Construction Business Magazine – July / August 2015 Vol.12 No. 5.
A compact, walkable and livable urban development is almost a reality in South Vancouver. As the first major development to be approved along the Canada Line and the Cambie Corridor, Marine Gateway is setting the benchmark for future transit-oriented projects.
The ambitious 820,000 square foot mixed-use development by PCI Developments Corp. incorporates two residential towers ( market condos, 46 rental housing units) on top of a three-storey retail podium, a five-storey underground parkade and a 250,000-square-foot office building with a 220,000-square-foot cinema. More than 2,000,000kg of steel and 70,000 cubic metres of concrete was used for the $372 million project.
The strong retail component includes a variety of shopping and service amenities featuring a 40,000 square foot T&T Supermarket, restaurants and a major fitness centre. “With development slated for the Cambie Corridor over the next 20 years, this is a prime place to do business,” says Andrew Grant, PCI president. “Retailers in our development at Cambie and Marine will be the anchor for the south end of the corridor, serving both the existing and future populations.”
But it was a slow and arduous beginning for architects Perkins + Will, who began working with PCI Developments in July 2007 to get the project through the city approval process. The design intent was to create a new hub for south Vancouver with a full mixed use development that would capitalize on the existence of the Canada Line station, according to Perkins + Will principal Ryan Bragg.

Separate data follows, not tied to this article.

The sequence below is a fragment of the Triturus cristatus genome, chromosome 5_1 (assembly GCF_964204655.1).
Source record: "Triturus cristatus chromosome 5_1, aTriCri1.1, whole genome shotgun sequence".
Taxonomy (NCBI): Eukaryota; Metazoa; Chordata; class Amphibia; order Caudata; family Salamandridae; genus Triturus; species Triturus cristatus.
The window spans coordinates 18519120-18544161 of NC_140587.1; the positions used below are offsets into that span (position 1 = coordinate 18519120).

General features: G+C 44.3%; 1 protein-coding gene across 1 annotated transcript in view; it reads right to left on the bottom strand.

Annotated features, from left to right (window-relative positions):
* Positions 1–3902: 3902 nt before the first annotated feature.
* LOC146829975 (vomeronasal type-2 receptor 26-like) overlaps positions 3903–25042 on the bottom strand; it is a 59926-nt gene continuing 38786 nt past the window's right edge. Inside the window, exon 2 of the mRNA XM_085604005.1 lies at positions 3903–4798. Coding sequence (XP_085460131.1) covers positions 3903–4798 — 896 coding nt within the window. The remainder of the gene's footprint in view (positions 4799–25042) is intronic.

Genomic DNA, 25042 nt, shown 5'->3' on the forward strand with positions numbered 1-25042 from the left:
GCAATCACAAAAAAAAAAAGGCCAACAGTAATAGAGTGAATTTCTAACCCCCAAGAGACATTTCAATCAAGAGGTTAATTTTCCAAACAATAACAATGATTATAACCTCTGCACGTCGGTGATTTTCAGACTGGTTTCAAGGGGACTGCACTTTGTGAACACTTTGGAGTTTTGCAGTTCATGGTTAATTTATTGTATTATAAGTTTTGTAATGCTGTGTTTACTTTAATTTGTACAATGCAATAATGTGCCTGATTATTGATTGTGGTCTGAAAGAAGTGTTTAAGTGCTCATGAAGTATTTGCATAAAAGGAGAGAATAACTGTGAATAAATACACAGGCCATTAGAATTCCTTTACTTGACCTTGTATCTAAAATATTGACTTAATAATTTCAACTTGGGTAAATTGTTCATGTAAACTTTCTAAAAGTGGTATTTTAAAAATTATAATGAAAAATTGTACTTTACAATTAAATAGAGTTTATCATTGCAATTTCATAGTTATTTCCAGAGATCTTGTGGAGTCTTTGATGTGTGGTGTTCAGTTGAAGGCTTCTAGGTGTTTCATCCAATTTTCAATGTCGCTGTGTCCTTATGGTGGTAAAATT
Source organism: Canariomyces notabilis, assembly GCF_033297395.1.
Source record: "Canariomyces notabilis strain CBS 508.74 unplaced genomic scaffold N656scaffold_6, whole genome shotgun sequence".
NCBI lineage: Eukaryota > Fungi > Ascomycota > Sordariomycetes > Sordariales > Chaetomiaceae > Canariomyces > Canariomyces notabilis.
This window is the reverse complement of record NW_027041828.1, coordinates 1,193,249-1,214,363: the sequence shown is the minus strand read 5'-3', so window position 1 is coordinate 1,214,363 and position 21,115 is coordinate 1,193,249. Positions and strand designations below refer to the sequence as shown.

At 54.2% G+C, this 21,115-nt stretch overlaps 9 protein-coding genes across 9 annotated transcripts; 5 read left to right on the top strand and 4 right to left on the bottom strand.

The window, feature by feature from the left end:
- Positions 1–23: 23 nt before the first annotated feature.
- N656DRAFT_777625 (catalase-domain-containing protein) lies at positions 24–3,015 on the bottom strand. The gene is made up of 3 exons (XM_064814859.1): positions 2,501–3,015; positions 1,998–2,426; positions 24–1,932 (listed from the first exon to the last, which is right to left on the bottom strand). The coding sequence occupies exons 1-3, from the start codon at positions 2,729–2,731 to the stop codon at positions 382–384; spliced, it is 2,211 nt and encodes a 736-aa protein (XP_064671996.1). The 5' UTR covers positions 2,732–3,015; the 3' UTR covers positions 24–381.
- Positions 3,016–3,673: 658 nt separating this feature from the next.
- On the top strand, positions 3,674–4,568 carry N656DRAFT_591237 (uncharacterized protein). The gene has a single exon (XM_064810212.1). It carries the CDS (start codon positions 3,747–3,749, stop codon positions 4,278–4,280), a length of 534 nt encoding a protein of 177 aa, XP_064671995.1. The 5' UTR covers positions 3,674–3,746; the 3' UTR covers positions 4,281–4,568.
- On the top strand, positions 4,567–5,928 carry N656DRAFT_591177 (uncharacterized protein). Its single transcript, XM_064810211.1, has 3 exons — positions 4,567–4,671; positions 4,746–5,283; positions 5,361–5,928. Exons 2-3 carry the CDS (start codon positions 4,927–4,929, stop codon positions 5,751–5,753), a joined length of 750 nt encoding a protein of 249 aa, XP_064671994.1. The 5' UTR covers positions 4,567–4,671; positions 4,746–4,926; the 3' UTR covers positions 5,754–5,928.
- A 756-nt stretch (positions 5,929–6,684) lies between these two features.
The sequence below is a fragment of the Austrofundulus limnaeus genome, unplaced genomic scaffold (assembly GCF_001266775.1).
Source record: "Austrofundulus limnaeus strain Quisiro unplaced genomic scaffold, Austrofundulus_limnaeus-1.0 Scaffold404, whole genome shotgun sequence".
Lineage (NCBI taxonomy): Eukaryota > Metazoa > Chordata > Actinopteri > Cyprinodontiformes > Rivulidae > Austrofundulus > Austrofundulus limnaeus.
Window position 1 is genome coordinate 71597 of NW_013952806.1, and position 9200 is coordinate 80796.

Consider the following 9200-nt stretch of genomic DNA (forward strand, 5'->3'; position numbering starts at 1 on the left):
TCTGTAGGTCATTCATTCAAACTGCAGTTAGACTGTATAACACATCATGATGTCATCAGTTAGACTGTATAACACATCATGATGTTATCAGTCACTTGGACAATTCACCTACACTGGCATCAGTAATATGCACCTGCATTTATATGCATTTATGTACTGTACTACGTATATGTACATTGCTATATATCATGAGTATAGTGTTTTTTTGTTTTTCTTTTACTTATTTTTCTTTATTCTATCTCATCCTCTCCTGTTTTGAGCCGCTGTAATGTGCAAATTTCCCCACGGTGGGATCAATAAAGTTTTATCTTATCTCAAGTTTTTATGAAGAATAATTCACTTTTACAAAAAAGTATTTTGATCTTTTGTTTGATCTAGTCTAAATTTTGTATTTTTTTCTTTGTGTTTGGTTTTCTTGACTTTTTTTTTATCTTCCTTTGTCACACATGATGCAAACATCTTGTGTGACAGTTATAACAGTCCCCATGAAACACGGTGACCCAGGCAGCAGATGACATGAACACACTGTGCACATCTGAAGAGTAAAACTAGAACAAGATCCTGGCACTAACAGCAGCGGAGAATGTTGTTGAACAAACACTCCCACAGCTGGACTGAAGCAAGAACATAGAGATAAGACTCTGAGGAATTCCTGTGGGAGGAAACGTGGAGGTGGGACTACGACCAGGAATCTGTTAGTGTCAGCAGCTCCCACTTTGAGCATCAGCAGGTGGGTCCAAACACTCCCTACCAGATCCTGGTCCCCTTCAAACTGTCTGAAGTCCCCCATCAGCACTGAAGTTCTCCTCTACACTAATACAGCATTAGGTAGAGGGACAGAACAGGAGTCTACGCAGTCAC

Rezoning of the 3.5 acre industrial site (which took four years) at the southeast corner of Cambie Street and SW Marine Drive to include residential was a significant concern for the city. Bragg says approval came with a number of requirements.
“Part of that was the location of the residential and siting the office and retail components as a buffer between the industrial lands,” says Bragg. During the rezoning process, the city also embarked on its Cambie Corridor Plan. The completion of the Canada Line in 2009 (third line in the SkyTrain metro network) motivated the city to take a more innovative approach to transportation and land-use planning along the corridor. The plan calls for higher density, enabling a mix of residential, commercial, and retail close to major transit hubs.
“The process of rezoning and developing a project while the policy is being formed was a significant challenge,” recalls Bragg, resulting in the project undergoing many design iterations with extensive stakeholder engagement with two transit companies and the community as well.
Central to the design is the seamless integration of two significant transit nodes – the Marine Drive Station and the South Vancouver bus loop (terminus for five bus routes).
“We wanted to use the development to enhance the experience of using transit,” says Bragg. “In doing that, we created a pedestrian high street that runs through the centre of the site. It provides a retail and social heart for the area. It really serves to get people to work, home and transit … maximizing activity and interaction.”
The high street will not only help to integrate uses but effectively breaks down the scale of the project to maintain a neighbourhood feel. Exterior finishes were chosen to provide the impression that the space had evolved over time with the various retail units tied together with steel and wood elements, says Bragg. “We used steel frame to allude to the former industrial buildings … and with different materials, proportions and glazing, it’s very visually rich as you walk down High Street.”